Only up from here?
Arguably the greatest female tennis player in history, Serena Williams, once said: “I’m a perfectionist, I’m pretty much insatiable. I feel there’s so many things I can improve on.”
With that kind of mind-set, it’s hardly surprising that the powerhouse athlete has, almost, won more grand slam tournaments than anybody else.
In the heyday of the recently bygone Protea glory days in the test arena, the players must have thought they were practically invincible, going an unprecedented nine years without tasting defeat. But last year, when South Africa managed a measly draw against Bangladesh in the first series of the test calendar, the writing seemed to be on the wall.
What followed – humiliating losses to India and then England, at home, nogal – provided the overdue dose of hubris that always ultimately catches up with shameless overachievers.
Last week, the International Cricket Council released its updated test rankings. South Africa are no longer third, trailing second-placed India by just a few points, but sixth – a mammoth 36 points behind first-placed Australia, and six points behind New Zealand.
The Proteas dropped 17 points because the new rankings no longer take the 2012/13 season into account, and results from 2014/15 have a weighting of 50%, leaving the most recent performances to justify the calculation. It’s no great surprise, sure, but it’s a reminder that superlatives about South African cricket are now only really appropriate in the past tense.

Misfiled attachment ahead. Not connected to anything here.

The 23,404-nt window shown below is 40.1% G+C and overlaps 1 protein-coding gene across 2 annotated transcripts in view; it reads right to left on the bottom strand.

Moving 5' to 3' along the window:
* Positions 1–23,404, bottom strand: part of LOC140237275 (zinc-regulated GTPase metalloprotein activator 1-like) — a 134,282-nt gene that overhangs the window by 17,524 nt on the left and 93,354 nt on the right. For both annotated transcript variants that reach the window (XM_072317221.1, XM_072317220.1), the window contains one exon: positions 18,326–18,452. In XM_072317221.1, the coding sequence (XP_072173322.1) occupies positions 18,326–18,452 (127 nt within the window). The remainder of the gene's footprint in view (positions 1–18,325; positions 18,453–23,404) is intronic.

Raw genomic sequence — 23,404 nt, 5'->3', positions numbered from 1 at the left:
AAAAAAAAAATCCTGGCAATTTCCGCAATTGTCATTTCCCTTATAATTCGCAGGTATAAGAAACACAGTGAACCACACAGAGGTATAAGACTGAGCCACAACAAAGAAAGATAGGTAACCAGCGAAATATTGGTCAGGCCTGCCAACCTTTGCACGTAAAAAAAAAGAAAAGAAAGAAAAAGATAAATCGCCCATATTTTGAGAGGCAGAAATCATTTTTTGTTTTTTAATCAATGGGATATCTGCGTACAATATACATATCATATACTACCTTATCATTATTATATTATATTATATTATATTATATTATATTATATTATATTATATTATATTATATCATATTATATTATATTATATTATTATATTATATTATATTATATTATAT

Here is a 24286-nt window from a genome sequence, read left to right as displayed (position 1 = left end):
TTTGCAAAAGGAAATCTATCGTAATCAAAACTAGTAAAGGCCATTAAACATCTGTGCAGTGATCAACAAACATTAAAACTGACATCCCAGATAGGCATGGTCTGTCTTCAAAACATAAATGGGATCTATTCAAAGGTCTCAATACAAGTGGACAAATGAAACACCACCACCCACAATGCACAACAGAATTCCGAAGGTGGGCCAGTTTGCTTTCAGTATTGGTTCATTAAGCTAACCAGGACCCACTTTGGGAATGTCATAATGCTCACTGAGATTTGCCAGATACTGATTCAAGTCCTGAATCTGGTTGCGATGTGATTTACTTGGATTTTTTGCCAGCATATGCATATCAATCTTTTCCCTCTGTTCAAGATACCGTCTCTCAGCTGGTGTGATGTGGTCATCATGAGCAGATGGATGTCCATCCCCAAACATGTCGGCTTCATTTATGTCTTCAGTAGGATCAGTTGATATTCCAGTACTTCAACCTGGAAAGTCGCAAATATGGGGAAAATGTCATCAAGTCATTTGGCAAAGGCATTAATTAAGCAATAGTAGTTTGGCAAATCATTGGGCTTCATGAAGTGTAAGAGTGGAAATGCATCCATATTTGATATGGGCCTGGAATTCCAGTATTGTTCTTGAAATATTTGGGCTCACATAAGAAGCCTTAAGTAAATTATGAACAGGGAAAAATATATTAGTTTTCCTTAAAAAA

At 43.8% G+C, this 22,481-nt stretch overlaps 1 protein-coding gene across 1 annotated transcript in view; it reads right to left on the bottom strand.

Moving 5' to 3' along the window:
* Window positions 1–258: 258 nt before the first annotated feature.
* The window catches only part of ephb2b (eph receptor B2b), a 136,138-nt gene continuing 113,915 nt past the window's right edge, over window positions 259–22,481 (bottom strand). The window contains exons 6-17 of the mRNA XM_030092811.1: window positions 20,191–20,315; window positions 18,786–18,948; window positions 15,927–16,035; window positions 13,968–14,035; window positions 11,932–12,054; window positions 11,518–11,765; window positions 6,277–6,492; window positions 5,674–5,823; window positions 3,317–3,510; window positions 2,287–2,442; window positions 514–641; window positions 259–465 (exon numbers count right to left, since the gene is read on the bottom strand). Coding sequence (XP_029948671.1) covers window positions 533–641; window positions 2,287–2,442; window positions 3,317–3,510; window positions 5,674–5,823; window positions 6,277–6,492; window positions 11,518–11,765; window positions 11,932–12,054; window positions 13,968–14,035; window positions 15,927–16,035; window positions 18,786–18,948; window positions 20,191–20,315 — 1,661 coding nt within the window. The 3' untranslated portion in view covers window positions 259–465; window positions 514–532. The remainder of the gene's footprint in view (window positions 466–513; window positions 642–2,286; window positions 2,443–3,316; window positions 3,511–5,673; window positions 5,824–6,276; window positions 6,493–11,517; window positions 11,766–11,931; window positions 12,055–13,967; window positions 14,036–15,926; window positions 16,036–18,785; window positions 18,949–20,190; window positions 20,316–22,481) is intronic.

The rankings weren’t kind to Zimbabwe, our languishing cricketing neighbours, either, who fell off the chart completely for not playing the requisite number of games. The council insists Zimbabwe will be reinstated (at the bottom, no doubt) once they play two tests against New Zealand in July. But the real issue here is the survival of the long form of the game, the seven-course meal in an era of drive-thru McMeals.
With the “big three” – Australia, India and England – dominating the schedule and making sure they never want for fixtures, the rest of the test-playing nations are left fighting for the scraps.
Less cricket means less practice, fewer royalties and a lower chance of climbing the rankings. It’s a model derived from capital, of course; and, as we know down here in southern Africa, once you’re on the wrong side of the table, it becomes increasingly difficult to turn it.
But all’s not lost, at least not yet. The greatest stories sport has ever told are of success against impossible odds – just look at Leicester City’s 5 000/1 Barclays Premier League triumph with two games to spare. If Zimbabwe pulled a Leicester, they’d have a new legion of fans from Auckland to Antigua. The longer South Africa take to bounce back, the greater the fairy tale they’re crafting becomes. But let’s not forget that for every Leicester, there are countless Swindon Towns, Preston North Ends and Leeds Uniteds, for whom glory is ever elusive.
If the Proteas are serious about mounting a comeback this season, they’d do well to channel an analogy from tennis, not soccer, and take a page out of Williams’ book. There is, especially now, a great deal to improve on.